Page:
20. Anachronism: The name 'The Silk Road' dates from the end of the 19th century and was of European origin. This is far later than when this film takes place.
  21. Overall, it feels more like not only a rip-off but also steals elements from Memoirs of a Geisha, although they were set in different countries.
  22. This is the first of several Disney films under the Premier Access label, where for the first 3 months of it's release, users are charged $30 on top of the Disney+ subscription to RENT it (for up to 3 months), and once the 3 month Premier Access window has passed, users can watch it on the streaming service for no extra cost. Unlike all the movies released under this label, this is currently the only film to have not released in theaters at all (except in several other countries). The main issue here is that the absurd rental price has driven many to pirate this film, and every other Premier Access film in high quality, causing Disney to lose a lot of money. However, this only applies to countries who have Disney+ and Mulan not being in theaters by the time of release.

Redeeming Qualities

  1. Unlike several of the previous Disney live-action remakes whose plots are simply carbon-copies of their original counterparts, this film's plot at least tries to be different from the original and bring something new and fresh, whilst giving itself a more realistic and darker tone.
  2. The action scenes are passable, despite its computer-generated imagery issues and the many cuts from its editing getting in the way.
    • The scenery and environments are visually spectacular whenever the computer-generated imagery doesn't heavily get in the way.
  3. Bori Khan's motives of his intentions to take over China was fleshed out, and his motivation for all of this was that his father was executed by the Emperor, whereas Shan Yu only wanted to take over China in the original film due to a lust for power.
  4. Despite the phoenix being a rather unnecessary character, the idea of a phoenix being Mulan's guardian is amazing symbolism for her character and matches her personality perfectly.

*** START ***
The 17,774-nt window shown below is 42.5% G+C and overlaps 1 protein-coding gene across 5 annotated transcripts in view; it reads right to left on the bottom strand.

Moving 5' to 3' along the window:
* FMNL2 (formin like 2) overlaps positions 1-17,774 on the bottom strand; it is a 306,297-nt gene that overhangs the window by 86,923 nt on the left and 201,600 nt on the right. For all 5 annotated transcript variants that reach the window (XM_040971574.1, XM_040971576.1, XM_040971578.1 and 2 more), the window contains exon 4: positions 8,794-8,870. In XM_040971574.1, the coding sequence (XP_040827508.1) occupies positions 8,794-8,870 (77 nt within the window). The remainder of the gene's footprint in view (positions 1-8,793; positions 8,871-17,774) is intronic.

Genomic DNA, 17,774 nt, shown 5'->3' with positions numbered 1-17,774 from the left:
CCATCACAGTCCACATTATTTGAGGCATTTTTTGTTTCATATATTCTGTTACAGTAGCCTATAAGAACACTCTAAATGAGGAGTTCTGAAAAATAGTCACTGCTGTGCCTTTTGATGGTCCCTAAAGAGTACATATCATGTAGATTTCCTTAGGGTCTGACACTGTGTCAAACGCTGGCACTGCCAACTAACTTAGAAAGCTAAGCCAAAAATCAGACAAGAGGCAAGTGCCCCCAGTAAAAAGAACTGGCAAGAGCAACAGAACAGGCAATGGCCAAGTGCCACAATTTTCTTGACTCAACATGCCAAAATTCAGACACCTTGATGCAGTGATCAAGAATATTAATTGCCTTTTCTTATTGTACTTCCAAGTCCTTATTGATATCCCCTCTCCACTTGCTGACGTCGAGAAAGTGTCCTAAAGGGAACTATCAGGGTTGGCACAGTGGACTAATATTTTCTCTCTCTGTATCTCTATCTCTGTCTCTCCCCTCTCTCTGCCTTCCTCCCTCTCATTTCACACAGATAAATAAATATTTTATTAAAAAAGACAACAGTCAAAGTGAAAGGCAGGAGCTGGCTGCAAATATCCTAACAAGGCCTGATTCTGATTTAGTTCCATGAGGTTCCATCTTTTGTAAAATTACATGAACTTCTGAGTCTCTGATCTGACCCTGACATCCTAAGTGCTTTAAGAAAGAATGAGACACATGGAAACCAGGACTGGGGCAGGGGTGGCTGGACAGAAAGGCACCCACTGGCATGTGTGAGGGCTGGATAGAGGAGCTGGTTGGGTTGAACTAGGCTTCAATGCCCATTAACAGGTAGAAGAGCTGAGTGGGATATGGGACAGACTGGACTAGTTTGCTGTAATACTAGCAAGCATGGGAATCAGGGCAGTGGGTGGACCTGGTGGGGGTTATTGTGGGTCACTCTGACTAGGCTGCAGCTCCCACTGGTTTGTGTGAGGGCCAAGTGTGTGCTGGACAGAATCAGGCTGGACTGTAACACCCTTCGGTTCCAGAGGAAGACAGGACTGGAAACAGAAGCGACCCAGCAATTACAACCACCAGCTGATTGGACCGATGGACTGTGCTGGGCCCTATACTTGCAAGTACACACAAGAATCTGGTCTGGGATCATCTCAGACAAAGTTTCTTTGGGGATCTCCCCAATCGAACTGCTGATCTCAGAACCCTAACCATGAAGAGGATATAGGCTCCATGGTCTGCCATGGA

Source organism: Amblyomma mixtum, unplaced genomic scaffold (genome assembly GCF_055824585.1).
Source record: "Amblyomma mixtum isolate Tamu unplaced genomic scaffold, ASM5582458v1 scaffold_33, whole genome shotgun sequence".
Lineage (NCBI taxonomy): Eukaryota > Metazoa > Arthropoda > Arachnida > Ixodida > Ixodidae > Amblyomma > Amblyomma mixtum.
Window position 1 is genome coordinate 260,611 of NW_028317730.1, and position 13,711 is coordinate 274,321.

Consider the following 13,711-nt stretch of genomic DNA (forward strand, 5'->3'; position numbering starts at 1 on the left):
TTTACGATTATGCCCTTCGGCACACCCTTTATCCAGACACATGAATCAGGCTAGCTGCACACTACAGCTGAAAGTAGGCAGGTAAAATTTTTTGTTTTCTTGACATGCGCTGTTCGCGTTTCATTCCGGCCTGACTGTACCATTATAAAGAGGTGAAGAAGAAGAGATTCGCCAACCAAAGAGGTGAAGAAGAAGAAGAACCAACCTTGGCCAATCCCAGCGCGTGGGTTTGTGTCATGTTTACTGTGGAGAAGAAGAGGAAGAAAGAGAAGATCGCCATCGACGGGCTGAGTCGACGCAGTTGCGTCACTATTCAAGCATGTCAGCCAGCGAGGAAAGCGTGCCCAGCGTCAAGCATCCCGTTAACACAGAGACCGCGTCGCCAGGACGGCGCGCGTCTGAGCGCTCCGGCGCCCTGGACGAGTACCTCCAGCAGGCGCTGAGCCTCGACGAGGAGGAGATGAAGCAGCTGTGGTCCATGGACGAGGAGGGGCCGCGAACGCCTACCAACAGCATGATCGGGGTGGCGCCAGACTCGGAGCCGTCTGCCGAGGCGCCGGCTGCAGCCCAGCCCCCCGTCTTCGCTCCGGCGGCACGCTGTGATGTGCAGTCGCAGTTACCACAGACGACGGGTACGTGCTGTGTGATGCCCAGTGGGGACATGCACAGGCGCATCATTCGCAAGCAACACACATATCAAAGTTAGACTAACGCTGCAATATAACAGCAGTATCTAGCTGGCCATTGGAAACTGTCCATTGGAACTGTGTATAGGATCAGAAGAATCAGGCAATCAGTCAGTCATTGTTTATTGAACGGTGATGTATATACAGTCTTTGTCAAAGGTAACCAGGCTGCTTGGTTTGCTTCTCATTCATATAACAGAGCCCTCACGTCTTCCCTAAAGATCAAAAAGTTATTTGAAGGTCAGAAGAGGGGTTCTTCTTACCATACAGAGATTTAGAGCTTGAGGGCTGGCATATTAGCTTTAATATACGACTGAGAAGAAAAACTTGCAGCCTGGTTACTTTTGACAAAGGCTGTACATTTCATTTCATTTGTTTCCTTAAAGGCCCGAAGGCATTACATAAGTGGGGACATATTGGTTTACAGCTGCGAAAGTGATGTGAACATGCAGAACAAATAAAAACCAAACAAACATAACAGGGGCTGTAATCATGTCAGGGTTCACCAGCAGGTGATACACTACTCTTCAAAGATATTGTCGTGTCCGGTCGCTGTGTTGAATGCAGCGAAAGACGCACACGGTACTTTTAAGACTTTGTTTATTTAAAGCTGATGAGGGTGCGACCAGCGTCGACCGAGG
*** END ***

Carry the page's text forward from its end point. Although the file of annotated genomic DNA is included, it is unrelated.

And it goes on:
5. Despite her acting coming across rather mediocre, Liu Yifei was a decent casting choice to play the titular character.
    • Aside from Liu Yifei and some specific actors, several of the other actors, specifically Gong Li, Yoson An, and Jet Li, give great performances.
      • In addition, Ming-Na Wen, Mulan's original voice actress, does make a brief cameo in the movie. Which is one its very few decent things about it.
  6. Great musical score by Harry Gregson-Williams, who composed for the Shrek films.
    • In addition, the new Christina Aguilera songs "Loyal, Brave, True" and the brand new arrangement of "Reflection" are great.
  7. Some of the new characters are quite interesting, such as Chen Honghui and Sergeant Qiang.
    • Despite the phoenix being a rather unnecessary character, the idea of a phoenix being Mulan's guardian is amazing symbolism for her character and matches her personality perfectly.
    • Bori Khan's motives of his intentions to take over China was fleshed out, and his motivation for all of this was that his father was executed by the Emperor, whereas Shan Yu only wanted to take over China in the original film due to a lust for power.

Reception